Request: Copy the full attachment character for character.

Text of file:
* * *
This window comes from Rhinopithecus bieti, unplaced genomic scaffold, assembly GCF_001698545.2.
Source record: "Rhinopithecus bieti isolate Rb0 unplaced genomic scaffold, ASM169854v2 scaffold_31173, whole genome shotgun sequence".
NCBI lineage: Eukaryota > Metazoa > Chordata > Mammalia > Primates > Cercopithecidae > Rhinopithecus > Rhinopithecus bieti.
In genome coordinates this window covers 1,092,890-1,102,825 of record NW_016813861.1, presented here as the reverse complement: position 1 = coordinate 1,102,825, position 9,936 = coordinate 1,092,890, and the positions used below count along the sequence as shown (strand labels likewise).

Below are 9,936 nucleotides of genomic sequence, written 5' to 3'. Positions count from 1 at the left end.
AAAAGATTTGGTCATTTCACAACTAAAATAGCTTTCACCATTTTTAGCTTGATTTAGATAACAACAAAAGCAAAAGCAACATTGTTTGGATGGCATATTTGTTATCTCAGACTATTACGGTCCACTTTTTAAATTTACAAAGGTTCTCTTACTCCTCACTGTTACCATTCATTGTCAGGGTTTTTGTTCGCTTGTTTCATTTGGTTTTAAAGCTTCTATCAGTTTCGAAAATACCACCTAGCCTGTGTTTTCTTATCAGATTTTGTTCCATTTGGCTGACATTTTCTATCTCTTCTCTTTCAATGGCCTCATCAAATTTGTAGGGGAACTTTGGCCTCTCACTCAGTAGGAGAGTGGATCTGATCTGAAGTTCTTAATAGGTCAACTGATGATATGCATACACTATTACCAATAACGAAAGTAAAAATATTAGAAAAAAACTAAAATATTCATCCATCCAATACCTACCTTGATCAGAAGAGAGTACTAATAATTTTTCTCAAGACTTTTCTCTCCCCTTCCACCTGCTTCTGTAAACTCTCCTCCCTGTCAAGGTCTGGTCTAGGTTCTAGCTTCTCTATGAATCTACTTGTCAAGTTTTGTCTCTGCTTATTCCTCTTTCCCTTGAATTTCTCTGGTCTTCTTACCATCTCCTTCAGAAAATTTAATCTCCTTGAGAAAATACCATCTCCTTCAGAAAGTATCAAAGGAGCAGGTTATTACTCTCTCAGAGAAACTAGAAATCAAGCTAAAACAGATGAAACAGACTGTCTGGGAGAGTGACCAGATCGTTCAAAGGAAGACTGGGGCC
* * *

This window comes from Rhinopithecus bieti, unplaced genomic scaffold, assembly GCF_001698545.2.
Source record: "Rhinopithecus bieti isolate Rb0 unplaced genomic scaffold, ASM169854v2 scaffold_31173, whole genome shotgun sequence".
NCBI lineage: Eukaryota > Metazoa > Chordata > Mammalia > Primates > Cercopithecidae > Rhinopithecus > Rhinopithecus bieti.
In genome coordinates this window covers 1,092,890-1,102,825 of record NW_016813861.1, presented here as the reverse complement: position 1 = coordinate 1,102,825, position 9,936 = coordinate 1,092,890, and the positions used below count along the sequence as shown (strand labels likewise).

Below are 9,936 nucleotides of genomic sequence, written 5' to 3'. Positions count from 1 at the left end.
AAAAGATTTGGTCATTTCACAACTAAAATAGCTTTCACCATTTTTAGCTTGATTTAGATAACAACAAAAGCAAAAGCAACATTGTTTGGATGGCATATTTGTTATCTCAGACTATTACGGTCCACTTTTTAAATTTACAAAGGTTCTCTTACTCCTCACTGTTACCATTCATTGTCAGGGTTTTTGTTCGCTTGTTTCATTTGGTTTTAAAGCTTCTATCAGTTTCGAAAATACCACCTAGCCTGTGTTTTCTTATCAGATTTTGTTCCATTTGGCTGACATTTTCTATCTCTTCTCTTTCAATGGCCTCATCAAATTTGTAGGGGAACTTTGGCCTCTCACTCAGTAGGAGAGTGGATCTGATCTGAAGTTCTTAATAGGTCAACTGATGATATGCATACACTATTACCAATAACGAAAGTAAAAATATTAGAAAAAAACTAAAATATTCATCCATCCAATACCTACCTTGATCAGAAGAGAGTACTAATAATTTTTCTCAAGACTTTTCTCTCCCCTTCCACCTGCTTCTGTAAACTCTCCTCCCTGTCAAGGTCTGGTCTAGGTTCTAGCTTCTCTATGAATCTACTTGTCAAGTTTTGTCTCTGCTTATTCCTCTTTCCCTTGAATTTCTCTGGTCTTCTTACCATCTCCTTCAGAAAATTTAATCTCCTTGAGAAAATACCATCTCCTTCAGAAAGTATCAAAGGAGCAGGTTATTACTCTCTCAGAGAAACTAGAAATCAAGCTAAAACAGATGAAACAGACTGTCTGGGAGAGTGACCAGATCGTTCAAAGGAAGACTGGGGCC